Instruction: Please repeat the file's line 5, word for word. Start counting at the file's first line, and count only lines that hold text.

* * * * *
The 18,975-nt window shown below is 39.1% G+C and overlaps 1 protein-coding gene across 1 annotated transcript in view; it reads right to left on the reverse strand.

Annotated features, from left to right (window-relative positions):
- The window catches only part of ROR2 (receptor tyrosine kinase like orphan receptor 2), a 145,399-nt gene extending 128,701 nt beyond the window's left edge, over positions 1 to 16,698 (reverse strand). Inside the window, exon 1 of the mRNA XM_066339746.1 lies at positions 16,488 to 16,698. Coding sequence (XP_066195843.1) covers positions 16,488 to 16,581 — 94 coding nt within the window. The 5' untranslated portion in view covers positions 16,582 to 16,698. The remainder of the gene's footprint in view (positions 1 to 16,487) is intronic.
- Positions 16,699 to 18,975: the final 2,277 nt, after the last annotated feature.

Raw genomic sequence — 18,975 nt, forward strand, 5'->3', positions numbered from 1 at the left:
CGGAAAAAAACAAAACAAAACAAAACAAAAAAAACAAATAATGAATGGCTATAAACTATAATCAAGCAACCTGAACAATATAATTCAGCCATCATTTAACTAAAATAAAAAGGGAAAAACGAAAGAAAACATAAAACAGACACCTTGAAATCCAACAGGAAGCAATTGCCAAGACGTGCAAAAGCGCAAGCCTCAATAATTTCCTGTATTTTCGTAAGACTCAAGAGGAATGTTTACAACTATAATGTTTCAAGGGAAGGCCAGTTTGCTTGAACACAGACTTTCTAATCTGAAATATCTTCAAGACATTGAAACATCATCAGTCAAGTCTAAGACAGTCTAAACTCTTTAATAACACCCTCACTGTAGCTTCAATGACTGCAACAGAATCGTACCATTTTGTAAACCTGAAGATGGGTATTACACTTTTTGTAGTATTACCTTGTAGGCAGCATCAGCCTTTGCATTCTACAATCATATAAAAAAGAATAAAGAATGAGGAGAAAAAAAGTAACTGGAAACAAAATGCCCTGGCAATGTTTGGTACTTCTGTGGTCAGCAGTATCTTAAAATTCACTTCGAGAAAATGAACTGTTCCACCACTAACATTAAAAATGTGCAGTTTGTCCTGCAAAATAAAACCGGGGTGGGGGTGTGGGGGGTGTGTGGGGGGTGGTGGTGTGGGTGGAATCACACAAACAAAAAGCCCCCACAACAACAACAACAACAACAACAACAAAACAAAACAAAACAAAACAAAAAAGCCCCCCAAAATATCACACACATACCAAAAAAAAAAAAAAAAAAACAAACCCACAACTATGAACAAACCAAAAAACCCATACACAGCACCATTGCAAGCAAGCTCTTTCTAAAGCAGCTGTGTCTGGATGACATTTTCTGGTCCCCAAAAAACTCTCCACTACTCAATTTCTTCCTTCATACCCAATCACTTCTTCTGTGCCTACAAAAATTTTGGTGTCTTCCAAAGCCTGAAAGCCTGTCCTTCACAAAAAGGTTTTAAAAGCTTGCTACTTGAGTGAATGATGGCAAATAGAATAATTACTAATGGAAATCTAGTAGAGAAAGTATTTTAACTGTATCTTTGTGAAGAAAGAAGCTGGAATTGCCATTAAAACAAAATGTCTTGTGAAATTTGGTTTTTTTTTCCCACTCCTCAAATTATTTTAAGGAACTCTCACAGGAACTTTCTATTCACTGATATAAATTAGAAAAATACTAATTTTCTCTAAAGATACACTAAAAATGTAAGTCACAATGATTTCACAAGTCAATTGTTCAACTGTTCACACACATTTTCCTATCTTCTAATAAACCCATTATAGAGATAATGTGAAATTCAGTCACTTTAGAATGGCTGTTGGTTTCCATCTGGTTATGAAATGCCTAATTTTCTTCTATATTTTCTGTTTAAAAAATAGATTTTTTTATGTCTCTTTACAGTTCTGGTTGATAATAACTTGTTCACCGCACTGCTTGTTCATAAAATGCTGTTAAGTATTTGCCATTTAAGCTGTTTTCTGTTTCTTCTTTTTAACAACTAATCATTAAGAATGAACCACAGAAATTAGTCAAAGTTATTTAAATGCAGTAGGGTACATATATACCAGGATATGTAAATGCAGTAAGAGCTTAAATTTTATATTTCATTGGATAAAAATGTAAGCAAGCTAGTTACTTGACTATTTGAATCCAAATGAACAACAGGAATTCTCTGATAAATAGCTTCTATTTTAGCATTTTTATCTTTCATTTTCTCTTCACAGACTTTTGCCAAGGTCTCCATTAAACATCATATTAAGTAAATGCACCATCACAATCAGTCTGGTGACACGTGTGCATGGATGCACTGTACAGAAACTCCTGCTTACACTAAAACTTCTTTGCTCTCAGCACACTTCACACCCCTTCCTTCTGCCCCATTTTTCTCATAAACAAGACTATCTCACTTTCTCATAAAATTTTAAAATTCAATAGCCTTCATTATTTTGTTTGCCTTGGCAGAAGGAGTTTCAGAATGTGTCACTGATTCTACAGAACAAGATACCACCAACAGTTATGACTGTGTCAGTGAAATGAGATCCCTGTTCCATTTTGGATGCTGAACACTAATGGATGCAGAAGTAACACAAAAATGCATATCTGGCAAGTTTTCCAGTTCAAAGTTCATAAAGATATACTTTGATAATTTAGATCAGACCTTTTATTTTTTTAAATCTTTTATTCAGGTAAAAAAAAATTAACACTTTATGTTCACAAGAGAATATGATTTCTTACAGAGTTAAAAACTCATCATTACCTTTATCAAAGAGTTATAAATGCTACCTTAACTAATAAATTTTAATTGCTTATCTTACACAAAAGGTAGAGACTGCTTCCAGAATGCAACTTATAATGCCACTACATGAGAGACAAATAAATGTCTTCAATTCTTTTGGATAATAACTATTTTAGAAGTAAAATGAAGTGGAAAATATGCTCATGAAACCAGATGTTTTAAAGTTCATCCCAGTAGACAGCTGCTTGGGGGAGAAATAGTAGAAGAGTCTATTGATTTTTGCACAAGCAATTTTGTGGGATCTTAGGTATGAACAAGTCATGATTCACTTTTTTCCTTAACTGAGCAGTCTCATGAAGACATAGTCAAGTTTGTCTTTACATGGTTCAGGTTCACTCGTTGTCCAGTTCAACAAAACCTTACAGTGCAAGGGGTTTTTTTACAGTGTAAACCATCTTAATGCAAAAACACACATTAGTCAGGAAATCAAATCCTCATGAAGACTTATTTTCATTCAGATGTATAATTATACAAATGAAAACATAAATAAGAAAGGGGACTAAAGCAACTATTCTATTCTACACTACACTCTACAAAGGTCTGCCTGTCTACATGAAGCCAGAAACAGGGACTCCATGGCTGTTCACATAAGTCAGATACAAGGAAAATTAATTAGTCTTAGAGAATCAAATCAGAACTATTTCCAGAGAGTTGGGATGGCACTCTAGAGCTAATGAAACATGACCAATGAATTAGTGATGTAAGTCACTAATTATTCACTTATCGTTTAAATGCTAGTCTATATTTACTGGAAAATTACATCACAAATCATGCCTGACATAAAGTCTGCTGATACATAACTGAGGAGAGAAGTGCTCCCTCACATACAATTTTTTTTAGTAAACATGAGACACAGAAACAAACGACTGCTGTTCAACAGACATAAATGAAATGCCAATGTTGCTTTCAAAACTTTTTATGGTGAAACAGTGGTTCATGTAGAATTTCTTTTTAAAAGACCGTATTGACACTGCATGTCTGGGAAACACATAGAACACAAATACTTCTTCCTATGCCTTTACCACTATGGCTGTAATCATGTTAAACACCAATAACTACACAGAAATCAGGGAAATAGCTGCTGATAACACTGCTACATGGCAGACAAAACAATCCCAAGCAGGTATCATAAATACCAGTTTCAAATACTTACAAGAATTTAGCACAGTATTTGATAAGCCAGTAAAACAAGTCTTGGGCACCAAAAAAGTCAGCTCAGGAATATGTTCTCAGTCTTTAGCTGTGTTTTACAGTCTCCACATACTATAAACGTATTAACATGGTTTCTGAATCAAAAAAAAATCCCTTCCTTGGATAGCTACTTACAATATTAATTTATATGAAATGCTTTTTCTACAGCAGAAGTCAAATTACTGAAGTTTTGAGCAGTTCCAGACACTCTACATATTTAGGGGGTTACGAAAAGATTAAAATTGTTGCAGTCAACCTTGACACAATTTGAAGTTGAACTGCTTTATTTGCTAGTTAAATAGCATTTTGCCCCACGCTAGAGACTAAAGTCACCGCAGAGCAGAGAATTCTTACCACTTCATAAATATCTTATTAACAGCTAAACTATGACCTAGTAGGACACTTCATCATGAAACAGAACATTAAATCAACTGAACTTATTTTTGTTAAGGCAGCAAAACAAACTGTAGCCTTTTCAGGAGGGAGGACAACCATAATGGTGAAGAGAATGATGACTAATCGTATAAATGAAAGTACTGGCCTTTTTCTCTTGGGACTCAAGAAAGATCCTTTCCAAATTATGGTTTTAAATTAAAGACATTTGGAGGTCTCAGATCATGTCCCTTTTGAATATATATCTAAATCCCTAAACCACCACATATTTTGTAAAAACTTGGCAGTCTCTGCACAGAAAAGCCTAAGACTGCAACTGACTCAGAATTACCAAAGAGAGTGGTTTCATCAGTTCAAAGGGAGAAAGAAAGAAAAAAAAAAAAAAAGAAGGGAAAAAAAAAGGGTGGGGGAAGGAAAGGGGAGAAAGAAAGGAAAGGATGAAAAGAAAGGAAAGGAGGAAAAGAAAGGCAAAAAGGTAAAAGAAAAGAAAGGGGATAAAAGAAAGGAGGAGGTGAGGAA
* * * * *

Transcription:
Raw genomic sequence — 18,975 nt, forward strand, 5'->3', positions numbered from 1 at the left: